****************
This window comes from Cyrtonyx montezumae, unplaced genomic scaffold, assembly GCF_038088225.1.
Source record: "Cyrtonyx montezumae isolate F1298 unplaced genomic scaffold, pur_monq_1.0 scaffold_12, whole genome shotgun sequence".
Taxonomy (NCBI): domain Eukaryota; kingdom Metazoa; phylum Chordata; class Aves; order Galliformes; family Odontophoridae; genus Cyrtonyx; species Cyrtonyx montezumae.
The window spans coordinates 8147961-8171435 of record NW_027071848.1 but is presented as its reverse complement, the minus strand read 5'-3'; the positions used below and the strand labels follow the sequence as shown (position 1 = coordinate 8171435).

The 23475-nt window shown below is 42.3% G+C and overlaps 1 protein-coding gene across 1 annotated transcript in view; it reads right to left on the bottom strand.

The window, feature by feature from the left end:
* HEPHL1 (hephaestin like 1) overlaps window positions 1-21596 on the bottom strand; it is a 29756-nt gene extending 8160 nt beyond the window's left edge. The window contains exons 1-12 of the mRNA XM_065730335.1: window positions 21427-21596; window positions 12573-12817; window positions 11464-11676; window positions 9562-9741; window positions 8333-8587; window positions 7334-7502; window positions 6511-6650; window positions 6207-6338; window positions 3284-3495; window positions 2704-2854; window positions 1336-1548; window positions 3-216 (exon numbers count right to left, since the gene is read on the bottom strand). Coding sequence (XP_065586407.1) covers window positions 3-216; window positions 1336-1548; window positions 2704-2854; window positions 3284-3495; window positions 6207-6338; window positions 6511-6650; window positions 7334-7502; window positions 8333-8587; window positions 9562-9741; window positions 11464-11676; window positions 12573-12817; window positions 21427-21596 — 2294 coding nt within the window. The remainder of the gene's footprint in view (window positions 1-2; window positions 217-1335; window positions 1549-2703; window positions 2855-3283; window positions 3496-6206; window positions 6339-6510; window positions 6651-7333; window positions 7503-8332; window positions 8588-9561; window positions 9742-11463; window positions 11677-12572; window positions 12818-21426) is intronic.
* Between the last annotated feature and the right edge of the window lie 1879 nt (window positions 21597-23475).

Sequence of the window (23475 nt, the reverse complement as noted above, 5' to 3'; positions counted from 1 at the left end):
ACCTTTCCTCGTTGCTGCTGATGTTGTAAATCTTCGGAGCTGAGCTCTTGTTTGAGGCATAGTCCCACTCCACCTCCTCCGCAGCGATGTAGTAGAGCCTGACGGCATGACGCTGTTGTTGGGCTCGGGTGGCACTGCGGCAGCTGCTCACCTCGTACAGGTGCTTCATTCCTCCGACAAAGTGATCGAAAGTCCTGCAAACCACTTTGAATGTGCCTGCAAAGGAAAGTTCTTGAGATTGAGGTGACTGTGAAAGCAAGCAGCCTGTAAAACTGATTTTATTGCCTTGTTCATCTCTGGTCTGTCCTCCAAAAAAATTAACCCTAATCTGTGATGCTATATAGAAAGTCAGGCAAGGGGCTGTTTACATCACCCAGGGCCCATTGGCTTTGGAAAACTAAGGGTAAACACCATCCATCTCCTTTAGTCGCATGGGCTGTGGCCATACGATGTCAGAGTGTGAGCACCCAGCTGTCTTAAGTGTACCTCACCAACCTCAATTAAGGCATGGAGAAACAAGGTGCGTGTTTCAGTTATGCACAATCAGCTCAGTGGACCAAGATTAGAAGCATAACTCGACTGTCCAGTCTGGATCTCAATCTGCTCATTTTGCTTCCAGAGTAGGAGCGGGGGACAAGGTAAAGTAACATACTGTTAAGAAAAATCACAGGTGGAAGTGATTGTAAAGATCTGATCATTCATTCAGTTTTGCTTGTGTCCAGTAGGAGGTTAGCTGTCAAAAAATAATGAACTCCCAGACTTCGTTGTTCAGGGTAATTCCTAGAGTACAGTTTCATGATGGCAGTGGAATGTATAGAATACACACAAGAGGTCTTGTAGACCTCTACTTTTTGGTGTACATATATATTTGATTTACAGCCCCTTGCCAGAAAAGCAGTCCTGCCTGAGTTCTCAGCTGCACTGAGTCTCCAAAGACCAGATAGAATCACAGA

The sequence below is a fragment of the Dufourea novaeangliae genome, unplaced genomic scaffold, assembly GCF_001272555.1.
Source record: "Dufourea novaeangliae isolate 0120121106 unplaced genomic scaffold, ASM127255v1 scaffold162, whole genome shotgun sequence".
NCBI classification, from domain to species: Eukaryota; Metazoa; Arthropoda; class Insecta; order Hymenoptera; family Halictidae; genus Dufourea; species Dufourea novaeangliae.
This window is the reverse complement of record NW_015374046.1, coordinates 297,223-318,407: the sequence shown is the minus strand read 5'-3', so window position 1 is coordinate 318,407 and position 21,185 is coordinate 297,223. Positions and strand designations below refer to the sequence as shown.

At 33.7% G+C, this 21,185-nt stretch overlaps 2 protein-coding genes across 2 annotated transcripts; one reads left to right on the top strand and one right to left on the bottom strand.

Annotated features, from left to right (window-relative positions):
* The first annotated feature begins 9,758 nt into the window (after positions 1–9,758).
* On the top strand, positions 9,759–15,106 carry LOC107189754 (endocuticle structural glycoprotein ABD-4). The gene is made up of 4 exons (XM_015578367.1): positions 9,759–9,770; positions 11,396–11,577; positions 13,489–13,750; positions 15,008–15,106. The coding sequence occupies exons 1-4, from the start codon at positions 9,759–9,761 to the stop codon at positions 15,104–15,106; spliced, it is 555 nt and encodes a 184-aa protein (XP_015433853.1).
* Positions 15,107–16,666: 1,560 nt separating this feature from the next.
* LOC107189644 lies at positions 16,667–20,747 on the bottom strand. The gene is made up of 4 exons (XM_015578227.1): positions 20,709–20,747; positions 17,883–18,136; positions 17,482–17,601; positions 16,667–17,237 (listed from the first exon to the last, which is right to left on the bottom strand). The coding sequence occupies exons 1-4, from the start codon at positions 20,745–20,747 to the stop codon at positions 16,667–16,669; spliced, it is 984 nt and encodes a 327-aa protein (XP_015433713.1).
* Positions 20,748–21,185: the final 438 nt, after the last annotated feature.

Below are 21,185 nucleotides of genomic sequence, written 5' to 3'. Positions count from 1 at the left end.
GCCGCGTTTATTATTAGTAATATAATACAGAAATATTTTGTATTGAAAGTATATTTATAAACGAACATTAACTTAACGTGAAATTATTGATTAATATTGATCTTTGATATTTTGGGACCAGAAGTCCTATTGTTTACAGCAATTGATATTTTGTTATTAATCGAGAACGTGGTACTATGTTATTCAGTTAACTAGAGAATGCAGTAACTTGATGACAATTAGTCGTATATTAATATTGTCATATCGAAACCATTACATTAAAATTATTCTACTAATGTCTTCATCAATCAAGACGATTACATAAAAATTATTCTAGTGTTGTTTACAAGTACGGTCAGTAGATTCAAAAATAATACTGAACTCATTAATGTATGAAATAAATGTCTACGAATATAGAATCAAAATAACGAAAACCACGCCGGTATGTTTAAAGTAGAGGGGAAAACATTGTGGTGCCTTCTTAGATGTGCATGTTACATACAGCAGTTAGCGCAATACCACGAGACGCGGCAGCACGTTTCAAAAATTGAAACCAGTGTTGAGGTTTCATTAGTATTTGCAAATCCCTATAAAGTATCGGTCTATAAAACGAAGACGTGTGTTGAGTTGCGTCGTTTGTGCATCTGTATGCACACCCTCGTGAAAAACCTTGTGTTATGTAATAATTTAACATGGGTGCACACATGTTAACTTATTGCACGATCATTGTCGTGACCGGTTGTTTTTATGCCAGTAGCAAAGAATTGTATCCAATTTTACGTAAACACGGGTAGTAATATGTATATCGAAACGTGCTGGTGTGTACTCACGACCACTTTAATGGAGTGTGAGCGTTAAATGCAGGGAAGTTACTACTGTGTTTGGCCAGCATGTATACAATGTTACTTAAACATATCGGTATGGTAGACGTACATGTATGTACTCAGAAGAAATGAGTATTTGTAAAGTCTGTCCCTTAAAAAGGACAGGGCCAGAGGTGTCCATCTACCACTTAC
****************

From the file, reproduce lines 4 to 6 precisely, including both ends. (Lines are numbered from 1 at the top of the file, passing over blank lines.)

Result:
The window spans coordinates 8147961-8171435 of record NW_027071848.1 but is presented as its reverse complement, the minus strand read 5'-3'; the positions used below and the strand labels follow the sequence as shown (position 1 = coordinate 8171435).

The 23475-nt window shown below is 42.3% G+C and overlaps 1 protein-coding gene across 1 annotated transcript in view; it reads right to left on the bottom strand.

The window, feature by feature from the left end: